Netflix’s latest original film, “Mudbound,” is an ambitious, layered exploration of race in America. Although set in the 1940s, the film feels so modern it almost begs to be interpreted as a metaphor for today.
Director Dee Rees’ (“Pariah,” “Bessie”) adaptation of Hillary Jordan’s book of the same name, “Mudbound” tells the story of two families — the McAllans, a white family, and the Jacksons, a black family — whose lives are intertwined on a rural Mississippi farm. Two of these family members, Jamie McAllan (Garrett Hedlund) and Ronsel Jackson (Jason Mitchell), return home from serving in World War II to their respective families who share the same land.
Jamie’s brother, Henry (Jason Clarke), and his wife, Laura (Carey Mulligan), run the family farm, and Ronsel’s father, Hap (Rob Morgan), and mother, Florence (Mary J. Blige), work as sharecroppers on the same property. A delicate peace is disturbed when Henry and Jamie’s racist father, Pappy (Johnathan Banks), notices Jamie and Ronsel developing a friendship. What follows is a tragic, nuanced story of race, destiny, poverty and love.
From a technical perspective, “Mudbound” is a gorgeously shot and powerfully acted piece of filmmaking. Cinematographer Rachel Morrison’s visuals are grimy and visceral, perfectly reflecting the desperation of the film’s characters. The script, written by Rees and Virgil Williams, is impressive in scope, and Rees’ direction is tight despite minor pacing issues early in the film. While “Mudbound” clearly has a message, it’s understated because of Rees’ directorial decisions. Her camera has no agenda except to show the lives of the film’s characters, and she lets the script do much of the heavy thematic lifting. She simply transcribes its events on screen for her audience to interpret. Like a good author, Rees’ focus is on her characters and their plights and struggles — not beating her audience over the head with an overstated, melodramatic “message movie.”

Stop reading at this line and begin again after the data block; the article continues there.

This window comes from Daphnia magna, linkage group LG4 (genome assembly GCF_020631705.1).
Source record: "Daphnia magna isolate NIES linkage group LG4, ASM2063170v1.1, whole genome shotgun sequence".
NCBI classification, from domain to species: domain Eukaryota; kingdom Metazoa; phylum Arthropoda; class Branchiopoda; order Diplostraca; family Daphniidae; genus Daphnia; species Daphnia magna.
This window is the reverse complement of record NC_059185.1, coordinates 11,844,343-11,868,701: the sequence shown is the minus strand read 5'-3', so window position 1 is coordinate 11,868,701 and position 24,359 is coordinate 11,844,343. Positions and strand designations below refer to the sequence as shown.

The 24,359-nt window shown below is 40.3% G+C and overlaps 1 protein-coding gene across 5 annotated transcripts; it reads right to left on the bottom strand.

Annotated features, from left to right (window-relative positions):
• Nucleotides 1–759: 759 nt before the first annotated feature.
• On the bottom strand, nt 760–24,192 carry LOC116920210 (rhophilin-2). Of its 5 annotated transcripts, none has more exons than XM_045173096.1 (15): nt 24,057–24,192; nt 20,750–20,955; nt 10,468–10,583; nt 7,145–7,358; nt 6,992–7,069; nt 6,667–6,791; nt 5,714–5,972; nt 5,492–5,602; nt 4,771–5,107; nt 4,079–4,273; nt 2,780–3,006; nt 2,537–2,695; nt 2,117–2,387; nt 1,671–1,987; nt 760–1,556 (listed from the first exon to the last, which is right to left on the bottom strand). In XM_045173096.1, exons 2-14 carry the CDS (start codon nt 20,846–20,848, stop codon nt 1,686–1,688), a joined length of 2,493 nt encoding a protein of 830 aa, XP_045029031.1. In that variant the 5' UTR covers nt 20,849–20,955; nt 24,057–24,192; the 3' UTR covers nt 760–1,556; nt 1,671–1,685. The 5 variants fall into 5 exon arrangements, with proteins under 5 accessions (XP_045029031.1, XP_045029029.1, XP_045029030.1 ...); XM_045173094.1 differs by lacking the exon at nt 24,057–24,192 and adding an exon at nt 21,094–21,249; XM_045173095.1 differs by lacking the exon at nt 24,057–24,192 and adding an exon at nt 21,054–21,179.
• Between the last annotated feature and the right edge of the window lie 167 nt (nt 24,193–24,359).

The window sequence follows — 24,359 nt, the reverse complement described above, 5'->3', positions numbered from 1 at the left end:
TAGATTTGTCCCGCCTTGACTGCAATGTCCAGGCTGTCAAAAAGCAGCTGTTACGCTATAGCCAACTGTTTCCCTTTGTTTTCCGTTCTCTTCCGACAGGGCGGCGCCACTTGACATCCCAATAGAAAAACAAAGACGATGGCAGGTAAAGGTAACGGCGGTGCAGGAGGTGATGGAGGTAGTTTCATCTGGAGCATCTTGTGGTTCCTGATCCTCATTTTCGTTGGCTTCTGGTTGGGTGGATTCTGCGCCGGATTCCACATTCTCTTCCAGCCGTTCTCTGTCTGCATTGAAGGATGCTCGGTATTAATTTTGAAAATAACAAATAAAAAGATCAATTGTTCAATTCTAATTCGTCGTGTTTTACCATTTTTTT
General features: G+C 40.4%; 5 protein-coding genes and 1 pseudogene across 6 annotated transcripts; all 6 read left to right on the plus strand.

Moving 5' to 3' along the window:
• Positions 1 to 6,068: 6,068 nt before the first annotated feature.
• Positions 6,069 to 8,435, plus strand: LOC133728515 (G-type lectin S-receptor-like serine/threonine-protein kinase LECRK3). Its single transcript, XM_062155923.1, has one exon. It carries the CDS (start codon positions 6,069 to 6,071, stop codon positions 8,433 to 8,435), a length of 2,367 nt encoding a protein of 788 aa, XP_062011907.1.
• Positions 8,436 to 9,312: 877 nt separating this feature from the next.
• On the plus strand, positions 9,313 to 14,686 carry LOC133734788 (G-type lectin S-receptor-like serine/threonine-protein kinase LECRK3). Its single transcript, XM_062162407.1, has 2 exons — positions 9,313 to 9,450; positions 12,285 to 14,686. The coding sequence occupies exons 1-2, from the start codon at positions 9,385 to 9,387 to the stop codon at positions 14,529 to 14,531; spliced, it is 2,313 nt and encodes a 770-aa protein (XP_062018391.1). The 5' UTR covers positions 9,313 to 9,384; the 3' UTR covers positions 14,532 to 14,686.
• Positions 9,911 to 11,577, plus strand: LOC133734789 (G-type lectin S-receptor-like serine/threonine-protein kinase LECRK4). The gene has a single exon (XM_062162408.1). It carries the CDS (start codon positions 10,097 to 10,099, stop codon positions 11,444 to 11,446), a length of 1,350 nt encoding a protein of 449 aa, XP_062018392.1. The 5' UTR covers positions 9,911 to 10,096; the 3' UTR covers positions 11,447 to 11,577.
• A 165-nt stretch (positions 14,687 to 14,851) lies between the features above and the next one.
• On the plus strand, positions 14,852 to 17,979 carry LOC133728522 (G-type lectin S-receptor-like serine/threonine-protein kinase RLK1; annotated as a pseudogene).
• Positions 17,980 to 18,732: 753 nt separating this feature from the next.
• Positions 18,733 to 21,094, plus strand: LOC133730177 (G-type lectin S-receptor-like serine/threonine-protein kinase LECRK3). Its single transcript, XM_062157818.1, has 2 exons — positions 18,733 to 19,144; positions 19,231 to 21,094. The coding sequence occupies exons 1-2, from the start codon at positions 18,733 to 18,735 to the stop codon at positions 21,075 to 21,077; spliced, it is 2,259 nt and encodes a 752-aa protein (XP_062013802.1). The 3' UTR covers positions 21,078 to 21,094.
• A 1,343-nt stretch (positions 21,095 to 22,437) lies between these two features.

Novelistic in its pacing and character development, “Mudbound” is reminiscent of John Steinbeck’s “East of Eden” in its focus on the rural working class and the choices that affect people’s lives. The film takes its time to introduce its characters and allows viewers to see through each of their viewpoints — which breeds compassion. Poverty binds the families together — despite the McAllans being slightly better off than the Jacksons — and is at the heart of what makes “Mudbound” resonate long after the film’s last image fades.
One shot near the end of the film can summarize its message. Jamie and Ronsel are knelt facing one another in a barn at night, their knees sunken into the thick mud beneath them. They stare into each other’s eyes, faces caked with sweat and grime. The shot lasts for about five seconds, and yet the entire story is retold in that moment. Both men are bound by their circumstances, and they can only choose whether or not to love and aid each other.
“Mudbound” is a sprawling epic that tackles race in America today by looking through the lens of the past. In a time so focused on people’s differences, the film shows audiences what people have had in common for centuries — not the superficial sharing of interests, but rather the deeply rooted fight to provide one’s children with a better life and scrap one’s way out of the mud.
“Mudbound” will open in theaters nationwide and will be available to stream on Netflix Nov. 17.